A bloodseeker, sometimes called a bloodbug or stirge, is a blood-drinking creature often hated in rural areas for draining herds of livestock.
A bloodseeker resembles a foot-long, reddish-brown creature with yellow underbelly, four bat-like wings, insectoid legs, and a large, needle-like proboscis that can drain the blood from a living host. When sated, it becomes bloated and pink, and its flight becomes hindered.
Habitat and ecology
Bloodseekers nest in wetlands, near stagnant pools, and in abandoned buildings. A bloodseeker nest is typically a foot-wide mass of mud and twigs, and the creatures rarely hunt far from their nesting area.
Bloodseekers feed exclusively on blood and are especially drawn to large animals, such as livestock. While solitary bloodseekers are timid beings and will flee from attackers, they are social creatures and often live in large groups referred to as clots. Bloodseekers in a clot are often much bolder than solitary ones, and if a solitary bloodseeker finds a potential meal it will emit a high-pitched keening to attract the rest of the group.
Bloodseekers are often reviled by farming communities due to the damage their predations cause to livestock, although a folk aphorism says that the presence of bloodseekers is a sign of a healthy herd. However, some isolated settlements keep captive bloodseekers as pets and for dubious medical practices, such as drawing away bad humors or testing blood for poisoning. Worshippers of gods of disease and parasites often view bloodseekers as sacred creatures and freely allow them to drink their blood.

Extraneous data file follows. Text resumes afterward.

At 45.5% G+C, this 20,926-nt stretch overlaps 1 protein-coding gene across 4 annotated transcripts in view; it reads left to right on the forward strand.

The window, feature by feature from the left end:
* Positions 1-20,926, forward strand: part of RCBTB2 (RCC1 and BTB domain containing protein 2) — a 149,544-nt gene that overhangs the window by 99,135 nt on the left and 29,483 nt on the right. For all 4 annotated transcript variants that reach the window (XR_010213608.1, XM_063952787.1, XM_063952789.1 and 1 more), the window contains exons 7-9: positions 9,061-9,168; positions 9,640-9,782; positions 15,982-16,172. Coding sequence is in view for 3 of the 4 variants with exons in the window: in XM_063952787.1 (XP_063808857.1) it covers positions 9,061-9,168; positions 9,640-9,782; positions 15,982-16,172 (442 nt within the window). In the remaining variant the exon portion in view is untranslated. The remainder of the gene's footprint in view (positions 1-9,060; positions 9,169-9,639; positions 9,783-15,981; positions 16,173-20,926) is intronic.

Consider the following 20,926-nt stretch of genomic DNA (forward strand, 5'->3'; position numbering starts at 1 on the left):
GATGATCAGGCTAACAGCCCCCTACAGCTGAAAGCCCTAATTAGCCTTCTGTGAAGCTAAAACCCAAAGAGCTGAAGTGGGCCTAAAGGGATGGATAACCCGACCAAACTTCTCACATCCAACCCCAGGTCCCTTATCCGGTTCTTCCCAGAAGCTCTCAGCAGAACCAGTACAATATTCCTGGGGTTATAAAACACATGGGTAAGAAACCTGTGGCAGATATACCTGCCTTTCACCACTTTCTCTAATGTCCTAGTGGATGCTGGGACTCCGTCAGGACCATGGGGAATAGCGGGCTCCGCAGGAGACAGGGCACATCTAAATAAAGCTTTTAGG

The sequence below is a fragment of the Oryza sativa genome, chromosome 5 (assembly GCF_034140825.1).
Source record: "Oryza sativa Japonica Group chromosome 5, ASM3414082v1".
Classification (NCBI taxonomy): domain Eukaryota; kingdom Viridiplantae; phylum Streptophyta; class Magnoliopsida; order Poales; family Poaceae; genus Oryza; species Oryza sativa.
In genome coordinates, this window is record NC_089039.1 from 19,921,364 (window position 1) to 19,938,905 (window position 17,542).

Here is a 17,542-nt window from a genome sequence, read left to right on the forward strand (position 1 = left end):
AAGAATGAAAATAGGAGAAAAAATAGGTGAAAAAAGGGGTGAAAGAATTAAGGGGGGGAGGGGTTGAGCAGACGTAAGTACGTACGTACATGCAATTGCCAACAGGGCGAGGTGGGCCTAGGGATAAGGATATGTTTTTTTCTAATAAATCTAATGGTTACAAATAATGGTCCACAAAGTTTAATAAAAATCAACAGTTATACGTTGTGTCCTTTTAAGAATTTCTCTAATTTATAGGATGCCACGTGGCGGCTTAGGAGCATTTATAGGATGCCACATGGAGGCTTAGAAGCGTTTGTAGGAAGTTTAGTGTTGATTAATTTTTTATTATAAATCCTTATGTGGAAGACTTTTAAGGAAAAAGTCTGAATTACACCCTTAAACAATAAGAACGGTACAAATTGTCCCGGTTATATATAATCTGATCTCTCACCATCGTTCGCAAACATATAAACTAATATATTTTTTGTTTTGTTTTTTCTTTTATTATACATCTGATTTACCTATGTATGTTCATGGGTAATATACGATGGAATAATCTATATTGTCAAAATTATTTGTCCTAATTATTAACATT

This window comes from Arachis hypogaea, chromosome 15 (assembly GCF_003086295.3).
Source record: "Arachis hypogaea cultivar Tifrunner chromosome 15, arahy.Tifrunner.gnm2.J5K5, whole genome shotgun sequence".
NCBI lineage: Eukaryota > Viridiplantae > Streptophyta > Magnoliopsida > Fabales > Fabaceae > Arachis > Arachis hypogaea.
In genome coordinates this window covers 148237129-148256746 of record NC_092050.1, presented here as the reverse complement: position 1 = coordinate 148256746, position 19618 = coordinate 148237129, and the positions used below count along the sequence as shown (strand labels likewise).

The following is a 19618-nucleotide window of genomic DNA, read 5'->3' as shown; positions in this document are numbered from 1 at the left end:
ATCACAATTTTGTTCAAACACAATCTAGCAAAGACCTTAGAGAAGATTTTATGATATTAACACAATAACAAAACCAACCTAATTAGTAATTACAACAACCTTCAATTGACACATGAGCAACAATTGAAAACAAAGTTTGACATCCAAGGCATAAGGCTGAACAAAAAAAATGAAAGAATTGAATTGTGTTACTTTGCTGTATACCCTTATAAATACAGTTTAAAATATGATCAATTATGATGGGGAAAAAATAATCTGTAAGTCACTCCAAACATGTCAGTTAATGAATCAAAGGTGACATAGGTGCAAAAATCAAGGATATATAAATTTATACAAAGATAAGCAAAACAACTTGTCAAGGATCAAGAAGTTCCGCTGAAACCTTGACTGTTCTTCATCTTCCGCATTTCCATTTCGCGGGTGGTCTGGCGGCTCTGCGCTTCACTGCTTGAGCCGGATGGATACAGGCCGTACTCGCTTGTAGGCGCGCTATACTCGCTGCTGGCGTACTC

Some boggard tribes cultivate bloodseeker nests around the edges of their territories. In addition to using them as a deterrent against intruders, boggards also harvest the pelts and bones of animals killed by the bloodseekers and consume the bloodbugs themselves, which are eaten after being fed the blood of specific creatures and drained of their last meal to make an additional jellied dish.
There is a larger underground variant known as a stirge hound capable of tracking flying creatures through the Darklands.
Paizo referred to bloodseekers as "stirges" in Pathfinder First Edition.
- ↑ 1.0 1.1 1.2 1.3 1.4 1.5 Logan Bonner, Jason Bulmahn, Stephen Radney-MacFarland, Mark Seifter, et al. (2019). Bestiary (Second Edition), p. 42. Paizo Inc. ISBN 978-1-64078-170-2
- ↑ James Jacobs. (December 1, 2008). Beasts of the Black Blood, Paizo Blog.